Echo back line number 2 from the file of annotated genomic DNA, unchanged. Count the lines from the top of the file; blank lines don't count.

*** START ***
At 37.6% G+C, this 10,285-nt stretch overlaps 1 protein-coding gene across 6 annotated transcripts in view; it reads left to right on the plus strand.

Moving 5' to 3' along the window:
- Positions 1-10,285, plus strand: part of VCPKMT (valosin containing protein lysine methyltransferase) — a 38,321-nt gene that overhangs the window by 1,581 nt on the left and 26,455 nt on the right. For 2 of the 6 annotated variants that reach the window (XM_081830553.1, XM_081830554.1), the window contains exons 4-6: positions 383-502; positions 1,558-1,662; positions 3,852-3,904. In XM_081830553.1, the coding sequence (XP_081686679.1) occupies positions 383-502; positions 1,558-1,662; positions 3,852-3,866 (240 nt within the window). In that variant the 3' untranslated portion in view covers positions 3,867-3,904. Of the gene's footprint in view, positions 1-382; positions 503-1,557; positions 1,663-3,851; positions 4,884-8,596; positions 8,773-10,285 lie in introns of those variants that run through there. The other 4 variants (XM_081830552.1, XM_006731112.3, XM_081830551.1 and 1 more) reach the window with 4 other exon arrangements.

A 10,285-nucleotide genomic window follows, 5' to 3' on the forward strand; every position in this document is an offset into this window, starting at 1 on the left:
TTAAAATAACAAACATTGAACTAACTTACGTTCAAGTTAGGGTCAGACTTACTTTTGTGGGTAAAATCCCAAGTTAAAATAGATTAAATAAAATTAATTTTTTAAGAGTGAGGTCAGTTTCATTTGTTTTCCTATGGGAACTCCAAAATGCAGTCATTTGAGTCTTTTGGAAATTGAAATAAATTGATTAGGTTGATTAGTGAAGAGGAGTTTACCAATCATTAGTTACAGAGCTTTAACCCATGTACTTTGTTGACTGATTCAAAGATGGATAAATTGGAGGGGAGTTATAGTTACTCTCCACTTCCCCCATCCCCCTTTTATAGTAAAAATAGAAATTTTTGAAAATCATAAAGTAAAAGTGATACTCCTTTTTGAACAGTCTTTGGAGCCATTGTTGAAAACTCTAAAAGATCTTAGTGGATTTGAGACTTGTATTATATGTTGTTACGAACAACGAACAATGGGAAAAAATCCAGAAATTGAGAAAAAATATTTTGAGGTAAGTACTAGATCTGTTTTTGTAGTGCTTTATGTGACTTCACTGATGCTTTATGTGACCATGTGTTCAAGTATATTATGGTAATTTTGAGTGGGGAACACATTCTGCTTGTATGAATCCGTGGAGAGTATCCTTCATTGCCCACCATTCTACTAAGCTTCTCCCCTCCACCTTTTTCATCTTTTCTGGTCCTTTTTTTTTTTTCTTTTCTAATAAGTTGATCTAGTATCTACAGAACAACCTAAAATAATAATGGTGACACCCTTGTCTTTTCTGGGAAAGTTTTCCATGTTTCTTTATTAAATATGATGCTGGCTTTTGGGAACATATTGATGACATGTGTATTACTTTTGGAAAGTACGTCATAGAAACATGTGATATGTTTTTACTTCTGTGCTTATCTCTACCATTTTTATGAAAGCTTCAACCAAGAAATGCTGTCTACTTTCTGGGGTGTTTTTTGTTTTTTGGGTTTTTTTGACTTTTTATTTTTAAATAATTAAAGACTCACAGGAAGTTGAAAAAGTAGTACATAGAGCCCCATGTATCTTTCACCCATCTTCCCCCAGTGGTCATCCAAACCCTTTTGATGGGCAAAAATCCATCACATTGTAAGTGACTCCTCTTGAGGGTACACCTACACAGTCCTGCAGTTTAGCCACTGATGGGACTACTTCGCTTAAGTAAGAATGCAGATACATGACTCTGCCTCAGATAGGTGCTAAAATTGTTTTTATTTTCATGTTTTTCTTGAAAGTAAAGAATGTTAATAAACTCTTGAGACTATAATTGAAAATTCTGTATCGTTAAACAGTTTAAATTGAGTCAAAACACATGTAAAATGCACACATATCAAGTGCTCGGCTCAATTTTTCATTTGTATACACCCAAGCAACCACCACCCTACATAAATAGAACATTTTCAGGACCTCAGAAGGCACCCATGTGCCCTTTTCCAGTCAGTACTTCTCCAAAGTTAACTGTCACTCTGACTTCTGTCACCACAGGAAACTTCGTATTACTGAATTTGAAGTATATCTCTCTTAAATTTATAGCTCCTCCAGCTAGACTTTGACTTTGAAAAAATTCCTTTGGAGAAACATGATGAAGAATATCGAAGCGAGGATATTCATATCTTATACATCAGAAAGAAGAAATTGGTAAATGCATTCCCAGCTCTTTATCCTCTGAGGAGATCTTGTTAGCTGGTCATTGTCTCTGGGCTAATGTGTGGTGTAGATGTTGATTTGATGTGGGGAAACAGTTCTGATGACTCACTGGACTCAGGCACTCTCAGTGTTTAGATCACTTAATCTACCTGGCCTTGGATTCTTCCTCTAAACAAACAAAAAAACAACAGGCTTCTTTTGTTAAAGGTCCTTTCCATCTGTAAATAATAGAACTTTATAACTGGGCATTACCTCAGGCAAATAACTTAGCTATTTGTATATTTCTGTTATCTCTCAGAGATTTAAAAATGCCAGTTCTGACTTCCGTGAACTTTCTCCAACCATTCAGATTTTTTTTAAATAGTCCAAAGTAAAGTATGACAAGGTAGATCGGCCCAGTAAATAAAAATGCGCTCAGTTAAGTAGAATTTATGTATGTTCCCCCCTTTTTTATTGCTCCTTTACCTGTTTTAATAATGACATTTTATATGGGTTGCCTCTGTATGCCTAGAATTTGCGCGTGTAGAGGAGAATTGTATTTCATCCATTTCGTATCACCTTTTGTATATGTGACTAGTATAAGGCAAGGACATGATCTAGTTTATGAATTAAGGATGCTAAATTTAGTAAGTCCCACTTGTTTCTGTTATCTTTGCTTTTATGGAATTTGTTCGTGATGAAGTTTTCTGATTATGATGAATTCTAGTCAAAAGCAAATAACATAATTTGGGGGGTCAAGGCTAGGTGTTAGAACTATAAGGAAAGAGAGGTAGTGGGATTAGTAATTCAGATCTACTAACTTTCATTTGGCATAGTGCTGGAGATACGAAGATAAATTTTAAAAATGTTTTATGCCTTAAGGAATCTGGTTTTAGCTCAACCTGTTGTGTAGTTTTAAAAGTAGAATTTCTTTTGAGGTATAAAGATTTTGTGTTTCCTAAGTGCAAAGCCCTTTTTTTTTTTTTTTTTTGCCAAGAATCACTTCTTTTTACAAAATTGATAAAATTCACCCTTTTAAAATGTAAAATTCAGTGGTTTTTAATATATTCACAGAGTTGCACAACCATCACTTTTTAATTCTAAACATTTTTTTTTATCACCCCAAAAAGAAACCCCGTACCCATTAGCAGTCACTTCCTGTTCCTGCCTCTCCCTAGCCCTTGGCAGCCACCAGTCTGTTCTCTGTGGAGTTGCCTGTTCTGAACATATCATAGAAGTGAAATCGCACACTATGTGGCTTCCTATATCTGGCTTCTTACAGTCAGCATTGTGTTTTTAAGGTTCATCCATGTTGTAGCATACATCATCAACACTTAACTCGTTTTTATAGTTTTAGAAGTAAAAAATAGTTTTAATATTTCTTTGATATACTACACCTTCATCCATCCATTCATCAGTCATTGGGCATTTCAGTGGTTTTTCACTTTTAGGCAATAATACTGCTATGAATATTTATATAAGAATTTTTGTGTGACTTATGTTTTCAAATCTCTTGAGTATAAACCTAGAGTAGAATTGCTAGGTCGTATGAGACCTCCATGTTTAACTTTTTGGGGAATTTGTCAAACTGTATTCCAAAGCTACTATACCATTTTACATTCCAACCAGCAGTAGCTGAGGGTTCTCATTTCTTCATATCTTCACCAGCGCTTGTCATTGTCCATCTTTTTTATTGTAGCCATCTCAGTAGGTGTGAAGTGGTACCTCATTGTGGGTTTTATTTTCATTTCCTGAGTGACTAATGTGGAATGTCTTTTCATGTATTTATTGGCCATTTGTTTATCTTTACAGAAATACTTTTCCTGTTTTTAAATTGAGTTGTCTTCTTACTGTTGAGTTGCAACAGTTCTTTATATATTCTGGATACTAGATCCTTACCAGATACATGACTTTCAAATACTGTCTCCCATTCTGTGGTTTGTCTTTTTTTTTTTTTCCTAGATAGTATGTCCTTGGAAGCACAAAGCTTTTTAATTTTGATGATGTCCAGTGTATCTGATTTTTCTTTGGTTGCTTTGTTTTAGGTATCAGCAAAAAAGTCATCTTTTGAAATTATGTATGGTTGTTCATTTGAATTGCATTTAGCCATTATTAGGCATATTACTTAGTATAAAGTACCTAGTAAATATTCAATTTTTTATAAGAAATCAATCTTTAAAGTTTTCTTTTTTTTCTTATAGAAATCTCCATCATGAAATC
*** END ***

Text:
Moving 5' to 3' along the window: